back to top
My wish lists
Save your wish list
If you want to add more content to your wish list, simply log in. If you do not have a user account, please register for the Hanser Customer Center.

» Do you already have a user account? Please log in here.
» Don't have a user account yet? Please register here.
Your wish lists
If you want to use your wish list during your next visit, simply log in. If you do not have a user account, please register for the Hanser Customer Center.
» Do you already have a user account? Please log in here.
» Don't have a user account yet? Please register here.

« Back

Your advantages at a glance

  • One login for all Hanser portals
  • Individual home page for faster access to preferred content
  • Exclusive access to selected content
  • Personal wish lists on all portals
  • Central management of your personal information and newsletter subscriptions

Register now
Deutsch
Bookmark Bookmarked
12-14-2016

Nature as a Role Model: Artificial Spider Silk for Textiles

Bionic High-Performance Fiber Biosteel

Tough, elastic and resilient: Its outstanding properties make spider silk equally interesting to biologists and product designers. A German company has been successful in producing this fiber artificially. The material is named “Biosteel”, and it is designed for applications in high-tech textiles, for example in the areas of sports, medicine and military.

Spiders are specialized in silk. Each of the 41,000 spider species has its own set of silk threads at its disposal. Spider silks can be stiffer than steel and as elastic as rubber. They are fully recyclable, lightweight and waterproof, even though their reversible water absorption capacity is high.

Biosteel is the first natural-based bionic high-performance fiber. It is designed for textile applications, mainly (© AMSilk)

Biosteel is the first natural-based bionic high-performance fiber. It is designed for textile applications, mainly (© AMSilk)

While spiders are unsuitable as breeding animals, it has long been impossible to generate such threads industrially. Since the 1980ies, scientist have therefore been looking into ways to integrate the genetic information of spider silk into industrially producible microorganisms such as yeasts or bacteria, in order to obtain spider silk proteins in a biotechnological way.

The way in which spiders spin their nets has been a fascinating question, also to Professor Thomas Scheibel. He holds the chair of Biomaterials at the University of Bayreuth and is founder of AMSilk GmbH in Planegg near Munich, Germany. The biochemist set his mind on finding out about the chemical and mechanical processes taking place when the silk threads are produced. He aimed at finding a way to copy them technically and he has reached this target. Together with working groups of the TUM University of Munich - Prof. Andreas Bausch and Horst Kessler of the Institute for Advances Study of the TUM - Scheibel’s team was successful in building an artificial spinning duct for the first time in 2008.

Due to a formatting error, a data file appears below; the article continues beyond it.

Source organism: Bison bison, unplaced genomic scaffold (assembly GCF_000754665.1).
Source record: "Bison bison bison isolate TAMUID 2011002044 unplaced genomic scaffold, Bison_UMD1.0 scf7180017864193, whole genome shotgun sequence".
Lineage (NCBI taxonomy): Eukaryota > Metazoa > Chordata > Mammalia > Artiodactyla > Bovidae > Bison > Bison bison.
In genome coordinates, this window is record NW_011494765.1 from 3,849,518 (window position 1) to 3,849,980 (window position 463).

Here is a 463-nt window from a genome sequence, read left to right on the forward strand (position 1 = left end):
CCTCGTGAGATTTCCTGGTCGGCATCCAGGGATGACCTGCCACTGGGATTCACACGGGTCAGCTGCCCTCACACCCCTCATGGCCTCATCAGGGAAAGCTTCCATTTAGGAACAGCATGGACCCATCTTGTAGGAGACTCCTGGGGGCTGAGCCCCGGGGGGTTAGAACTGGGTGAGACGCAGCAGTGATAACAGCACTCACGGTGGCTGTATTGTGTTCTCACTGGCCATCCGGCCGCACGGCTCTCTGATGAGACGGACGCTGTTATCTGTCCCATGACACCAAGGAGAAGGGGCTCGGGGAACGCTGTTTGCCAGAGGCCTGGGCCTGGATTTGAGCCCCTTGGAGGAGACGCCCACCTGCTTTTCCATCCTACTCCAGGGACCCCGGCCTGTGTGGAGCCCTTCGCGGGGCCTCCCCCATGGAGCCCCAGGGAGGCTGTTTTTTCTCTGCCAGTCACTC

Two years later, the scientists decoded the molecular basis of thread production in the spinneret. In 2011, they were finally able to show the mechanisms leading to the enormous stiffness of the spider silk thread. The first artificial spider silk fiber of the world they eventually presented in 2013, under the name of “Biosteel”. The same year, Scheibel obtained the Dechma-Prize awarded by the Max Buchner Research Foundation.

The Name Says it All

Biosteel fibers are generated in a scalable spinning process. According to AMSilk information, the bionic high-performance fiber is completely biodegradable. The company states that, in addition, the fibers are similar to wool in that they are able to absorb and pass on humidity and have anti-microbacterial properties besides being tough and eudermic.

The fibers are produced in a scalable spinning process (© AMSilk)

The fibers are produced in a scalable spinning process (© AMSilk)

The fiber is up to 15% lighter than conventional synthetic fibers, and the producer claims that at present there is no other natural material available with a higher strength. Its load-bearing capacity is said to be 25 times as high as that of a comparable steel wire. According to the scientists, standard dyeing techniques are sufficient to color the fibers. The artificial fibers’ tensile strength is comparable to that of natural silk and to the filaments of the silkworm, while its load-bearing capacity is as much as twice as high.

Partnership with adidas

From using novelties such as 3-D printing up to processing waste from oceans – adidas AG in Herzogenaurach, Germany, has shown several times that it likes to strike new paths in shoe production. At the Biofabricate conference held in New York in November, the manufacturer of sports equipment presented the first ever performance shoe made of biosteel fibers. The upper of the Futurecraft-Biofabric shoe is 100% artificial silk.

It is uncertain, however, if or when the sneakers will actually be available to customers. For the time being, the shoes are mere prototypes. As part of their cooperation, the two enterprises have agreed to investigate ways of applying the Biosteel fibers at a larger scale.

Melanie Ehrhardt, editorial staff

Additional information
  • Published in Kunststoffe international 2016/12

    Futurecraft Biofabrics

    First 100% Biodegradable Performance Shoe

    adidas has partnered with AMSilk for the first premium innovation footwear made using Biosteel Fiber silk biopolymers.   more

    AMSilk GmbH

Company profile

AMSilk GmbH

Am Klopferspitz 19
DE 82152 Planegg
Tel.: 89 38156-4430
Fax: 89 38156-3859

These articles might be interesting for you
Newsletter

Would you like to subscribe to our Newsletters on plastics technology and profit from the latest information?

Subscribe here

Subscribe here